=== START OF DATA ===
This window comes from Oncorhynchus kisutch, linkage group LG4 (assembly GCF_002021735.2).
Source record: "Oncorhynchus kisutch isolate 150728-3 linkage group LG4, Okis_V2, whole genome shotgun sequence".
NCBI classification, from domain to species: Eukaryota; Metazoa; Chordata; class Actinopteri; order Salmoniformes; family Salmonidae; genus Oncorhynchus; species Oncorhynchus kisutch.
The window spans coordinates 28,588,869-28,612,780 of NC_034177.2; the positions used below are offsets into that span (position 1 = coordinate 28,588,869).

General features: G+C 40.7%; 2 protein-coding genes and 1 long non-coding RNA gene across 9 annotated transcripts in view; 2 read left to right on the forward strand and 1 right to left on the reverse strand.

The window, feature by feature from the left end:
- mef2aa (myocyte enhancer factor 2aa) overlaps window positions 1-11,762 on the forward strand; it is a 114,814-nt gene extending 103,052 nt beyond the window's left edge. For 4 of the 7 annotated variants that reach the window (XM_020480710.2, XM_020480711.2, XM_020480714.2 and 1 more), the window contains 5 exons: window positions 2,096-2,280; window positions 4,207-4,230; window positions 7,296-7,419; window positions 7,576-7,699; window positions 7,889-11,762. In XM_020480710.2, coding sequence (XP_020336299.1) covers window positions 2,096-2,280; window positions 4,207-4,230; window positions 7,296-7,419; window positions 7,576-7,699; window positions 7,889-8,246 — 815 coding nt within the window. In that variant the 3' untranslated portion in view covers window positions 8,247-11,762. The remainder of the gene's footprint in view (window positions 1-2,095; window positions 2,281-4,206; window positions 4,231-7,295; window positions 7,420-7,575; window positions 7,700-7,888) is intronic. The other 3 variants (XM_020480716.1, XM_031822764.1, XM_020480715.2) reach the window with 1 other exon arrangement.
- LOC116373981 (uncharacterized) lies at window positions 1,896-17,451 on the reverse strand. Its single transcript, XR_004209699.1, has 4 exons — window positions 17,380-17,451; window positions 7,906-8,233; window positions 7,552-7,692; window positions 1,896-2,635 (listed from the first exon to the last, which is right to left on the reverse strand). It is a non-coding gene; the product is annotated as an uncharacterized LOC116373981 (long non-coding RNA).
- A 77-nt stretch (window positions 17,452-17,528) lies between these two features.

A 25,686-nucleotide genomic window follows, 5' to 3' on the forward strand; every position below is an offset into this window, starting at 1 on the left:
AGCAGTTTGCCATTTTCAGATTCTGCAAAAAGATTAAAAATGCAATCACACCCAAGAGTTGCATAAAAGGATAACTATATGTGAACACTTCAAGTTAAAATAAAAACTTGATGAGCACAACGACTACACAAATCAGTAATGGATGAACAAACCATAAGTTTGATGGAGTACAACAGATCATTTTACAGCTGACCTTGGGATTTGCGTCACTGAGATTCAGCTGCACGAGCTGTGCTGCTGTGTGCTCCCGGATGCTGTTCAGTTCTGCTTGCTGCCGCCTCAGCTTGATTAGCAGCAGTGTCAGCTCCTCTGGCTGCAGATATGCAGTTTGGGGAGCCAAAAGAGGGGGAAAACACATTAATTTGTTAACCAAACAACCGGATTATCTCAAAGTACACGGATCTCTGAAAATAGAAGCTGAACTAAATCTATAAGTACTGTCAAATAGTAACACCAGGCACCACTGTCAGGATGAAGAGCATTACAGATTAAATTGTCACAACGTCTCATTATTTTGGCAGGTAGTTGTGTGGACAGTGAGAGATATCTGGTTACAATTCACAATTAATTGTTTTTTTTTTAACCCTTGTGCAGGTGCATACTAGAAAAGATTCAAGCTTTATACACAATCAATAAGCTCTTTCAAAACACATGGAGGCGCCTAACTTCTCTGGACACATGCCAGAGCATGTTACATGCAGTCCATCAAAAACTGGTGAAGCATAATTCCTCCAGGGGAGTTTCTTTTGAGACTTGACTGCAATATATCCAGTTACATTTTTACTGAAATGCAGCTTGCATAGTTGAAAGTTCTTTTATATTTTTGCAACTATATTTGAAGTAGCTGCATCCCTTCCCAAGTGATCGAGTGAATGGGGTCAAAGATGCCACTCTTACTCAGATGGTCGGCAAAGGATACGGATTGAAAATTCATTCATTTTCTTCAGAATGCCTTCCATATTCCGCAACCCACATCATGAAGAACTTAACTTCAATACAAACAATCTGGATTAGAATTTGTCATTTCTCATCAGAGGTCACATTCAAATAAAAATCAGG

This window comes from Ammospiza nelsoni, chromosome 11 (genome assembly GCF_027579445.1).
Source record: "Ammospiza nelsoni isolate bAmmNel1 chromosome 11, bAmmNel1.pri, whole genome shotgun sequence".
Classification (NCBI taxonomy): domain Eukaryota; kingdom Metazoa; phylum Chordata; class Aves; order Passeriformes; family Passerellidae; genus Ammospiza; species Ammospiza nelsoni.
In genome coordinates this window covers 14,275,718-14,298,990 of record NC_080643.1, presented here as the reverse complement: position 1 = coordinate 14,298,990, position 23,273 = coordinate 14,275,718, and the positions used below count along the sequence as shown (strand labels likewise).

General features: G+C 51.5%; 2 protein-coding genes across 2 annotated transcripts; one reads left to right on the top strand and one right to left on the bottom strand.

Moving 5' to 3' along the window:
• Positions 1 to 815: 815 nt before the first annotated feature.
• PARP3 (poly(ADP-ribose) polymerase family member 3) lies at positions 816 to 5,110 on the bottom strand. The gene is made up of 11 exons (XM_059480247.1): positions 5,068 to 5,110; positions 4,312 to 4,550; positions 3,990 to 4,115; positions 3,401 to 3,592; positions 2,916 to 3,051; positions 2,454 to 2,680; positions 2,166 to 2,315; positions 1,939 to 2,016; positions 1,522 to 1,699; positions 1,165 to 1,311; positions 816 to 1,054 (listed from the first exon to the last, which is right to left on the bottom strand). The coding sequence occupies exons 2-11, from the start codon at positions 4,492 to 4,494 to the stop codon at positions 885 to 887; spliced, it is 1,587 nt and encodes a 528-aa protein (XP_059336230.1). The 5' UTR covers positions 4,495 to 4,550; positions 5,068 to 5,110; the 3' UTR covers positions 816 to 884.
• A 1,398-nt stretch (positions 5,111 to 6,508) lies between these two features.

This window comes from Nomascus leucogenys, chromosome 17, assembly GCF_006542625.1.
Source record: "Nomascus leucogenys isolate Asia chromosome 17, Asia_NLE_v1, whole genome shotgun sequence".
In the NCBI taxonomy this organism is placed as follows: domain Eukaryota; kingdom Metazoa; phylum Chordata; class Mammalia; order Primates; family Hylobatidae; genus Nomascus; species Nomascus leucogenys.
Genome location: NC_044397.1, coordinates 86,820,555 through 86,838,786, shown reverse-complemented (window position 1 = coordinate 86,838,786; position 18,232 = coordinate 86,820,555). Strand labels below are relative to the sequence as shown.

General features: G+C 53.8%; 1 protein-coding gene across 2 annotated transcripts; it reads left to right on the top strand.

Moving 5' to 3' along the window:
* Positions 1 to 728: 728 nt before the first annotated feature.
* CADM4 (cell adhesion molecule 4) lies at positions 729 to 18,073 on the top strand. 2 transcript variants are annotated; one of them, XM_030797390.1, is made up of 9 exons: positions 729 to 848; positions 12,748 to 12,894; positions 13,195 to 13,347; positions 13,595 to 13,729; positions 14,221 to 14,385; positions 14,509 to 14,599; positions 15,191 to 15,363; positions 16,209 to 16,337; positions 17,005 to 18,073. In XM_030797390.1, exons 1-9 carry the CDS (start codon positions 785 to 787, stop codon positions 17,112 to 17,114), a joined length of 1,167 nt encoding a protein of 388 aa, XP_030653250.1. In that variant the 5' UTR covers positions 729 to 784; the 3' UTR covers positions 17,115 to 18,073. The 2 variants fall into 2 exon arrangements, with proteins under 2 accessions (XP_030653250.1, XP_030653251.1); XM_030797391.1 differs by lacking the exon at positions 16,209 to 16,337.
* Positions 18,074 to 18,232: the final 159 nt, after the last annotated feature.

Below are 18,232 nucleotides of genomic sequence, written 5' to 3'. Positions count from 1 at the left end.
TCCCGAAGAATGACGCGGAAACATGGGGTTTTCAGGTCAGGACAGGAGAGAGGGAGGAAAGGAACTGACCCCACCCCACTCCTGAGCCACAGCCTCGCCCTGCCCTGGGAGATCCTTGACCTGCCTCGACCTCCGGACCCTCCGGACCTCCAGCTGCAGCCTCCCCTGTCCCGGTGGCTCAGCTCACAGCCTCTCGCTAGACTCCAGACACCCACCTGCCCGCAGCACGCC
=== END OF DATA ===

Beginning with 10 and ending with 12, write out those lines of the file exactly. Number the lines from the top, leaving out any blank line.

A 25,686-nucleotide genomic window follows, 5' to 3' on the forward strand; every position below is an offset into this window, starting at 1 on the left:
AGCAGTTTGCCATTTTCAGATTCTGCAAAAAGATTAAAAATGCAATCACACCCAAGAGTTGCATAAAAGGATAACTATATGTGAACACTTCAAGTTAAAATAAAAACTTGATGAGCACAACGACTACACAAATCAGTAATGGATGAACAAACCATAAGTTTGATGGAGTACAACAGATCATTTTACAGCTGACCTTGGGATTTGCGTCACTGAGATTCAGCTGCACGAGCTGTGCTGCTGTGTGCTCCCGGATGCTGTTCAGTTCTGCTTGCTGCCGCCTCAGCTTGATTAGCAGCAGTGTCAGCTCCTCTGGCTGCAGATATGCAGTTTGGGGAGCCAAAAGAGGGGGAAAACACATTAATTTGTTAACCAAACAACCGGATTATCTCAAAGTACACGGATCTCTGAAAATAGAAGCTGAACTAAATCTATAAGTACTGTCAAATAGTAACACCAGGCACCACTGTCAGGATGAAGAGCATTACAGATTAAATTGTCACAACGTCTCATTATTTTGGCAGGTAGTTGTGTGGACAGTGAGAGATATCTGGTTACAATTCACAATTAATTGTTTTTTTTTTAACCCTTGTGCAGGTGCATACTAGAAAAGATTCAAGCTTTATACACAATCAATAAGCTCTTTCAAAACACATGGAGGCGCCTAACTTCTCTGGACACATGCCAGAGCATGTTACATGCAGTCCATCAAAAACTGGTGAAGCATAATTCCTCCAGGGGAGTTTCTTTTGAGACTTGACTGCAATATATCCAGTTACATTTTTACTGAAATGCAGCTTGCATAGTTGAAAGTTCTTTTATATTTTTGCAACTATATTTGAAGTAGCTGCATCCCTTCCCAAGTGATCGAGTGAATGGGGTCAAAGATGCCACTCTTACTCAGATGGTCGGCAAAGGATACGGATTGAAAATTCATTCATTTTCTTCAGAATGCCTTCCATATTCCGCAACCCACATCATGAAGAACTTAACTTCAATACAAACAATCTGGATTAGAATTTGTCATTTCTCATCAGAGGTCACATTCAAATAAAAATCAGG

This window comes from Ammospiza nelsoni, chromosome 11 (genome assembly GCF_027579445.1).